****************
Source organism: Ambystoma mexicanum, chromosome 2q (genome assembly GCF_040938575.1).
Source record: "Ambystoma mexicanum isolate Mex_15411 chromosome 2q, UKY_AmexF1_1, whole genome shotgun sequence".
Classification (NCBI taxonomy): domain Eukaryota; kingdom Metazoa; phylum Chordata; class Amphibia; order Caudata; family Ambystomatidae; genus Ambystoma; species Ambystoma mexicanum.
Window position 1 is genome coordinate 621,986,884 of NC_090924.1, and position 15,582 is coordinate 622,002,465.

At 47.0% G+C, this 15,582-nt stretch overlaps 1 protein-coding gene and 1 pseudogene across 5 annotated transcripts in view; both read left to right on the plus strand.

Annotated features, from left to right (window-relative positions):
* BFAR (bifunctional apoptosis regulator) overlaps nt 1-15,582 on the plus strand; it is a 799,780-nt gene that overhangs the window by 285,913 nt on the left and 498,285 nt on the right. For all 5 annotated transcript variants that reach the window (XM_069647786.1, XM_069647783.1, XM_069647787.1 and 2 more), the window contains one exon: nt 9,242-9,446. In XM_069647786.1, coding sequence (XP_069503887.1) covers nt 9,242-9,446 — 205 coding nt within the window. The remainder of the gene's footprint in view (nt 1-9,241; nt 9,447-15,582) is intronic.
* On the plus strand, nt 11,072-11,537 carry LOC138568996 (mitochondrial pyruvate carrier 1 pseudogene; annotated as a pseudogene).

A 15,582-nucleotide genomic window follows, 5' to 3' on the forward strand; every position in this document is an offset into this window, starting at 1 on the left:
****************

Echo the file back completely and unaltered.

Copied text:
Source organism: Ambystoma mexicanum, chromosome 2q (genome assembly GCF_040938575.1).
Source record: "Ambystoma mexicanum isolate Mex_15411 chromosome 2q, UKY_AmexF1_1, whole genome shotgun sequence".
Classification (NCBI taxonomy): domain Eukaryota; kingdom Metazoa; phylum Chordata; class Amphibia; order Caudata; family Ambystomatidae; genus Ambystoma; species Ambystoma mexicanum.
Window position 1 is genome coordinate 621,986,884 of NC_090924.1, and position 15,582 is coordinate 622,002,465.

At 47.0% G+C, this 15,582-nt stretch overlaps 1 protein-coding gene and 1 pseudogene across 5 annotated transcripts in view; both read left to right on the plus strand.

Annotated features, from left to right (window-relative positions):
* BFAR (bifunctional apoptosis regulator) overlaps nt 1-15,582 on the plus strand; it is a 799,780-nt gene that overhangs the window by 285,913 nt on the left and 498,285 nt on the right. For all 5 annotated transcript variants that reach the window (XM_069647786.1, XM_069647783.1, XM_069647787.1 and 2 more), the window contains one exon: nt 9,242-9,446. In XM_069647786.1, coding sequence (XP_069503887.1) covers nt 9,242-9,446 — 205 coding nt within the window. The remainder of the gene's footprint in view (nt 1-9,241; nt 9,447-15,582) is intronic.
* On the plus strand, nt 11,072-11,537 carry LOC138568996 (mitochondrial pyruvate carrier 1 pseudogene; annotated as a pseudogene).

A 15,582-nucleotide genomic window follows, 5' to 3' on the forward strand; every position in this document is an offset into this window, starting at 1 on the left: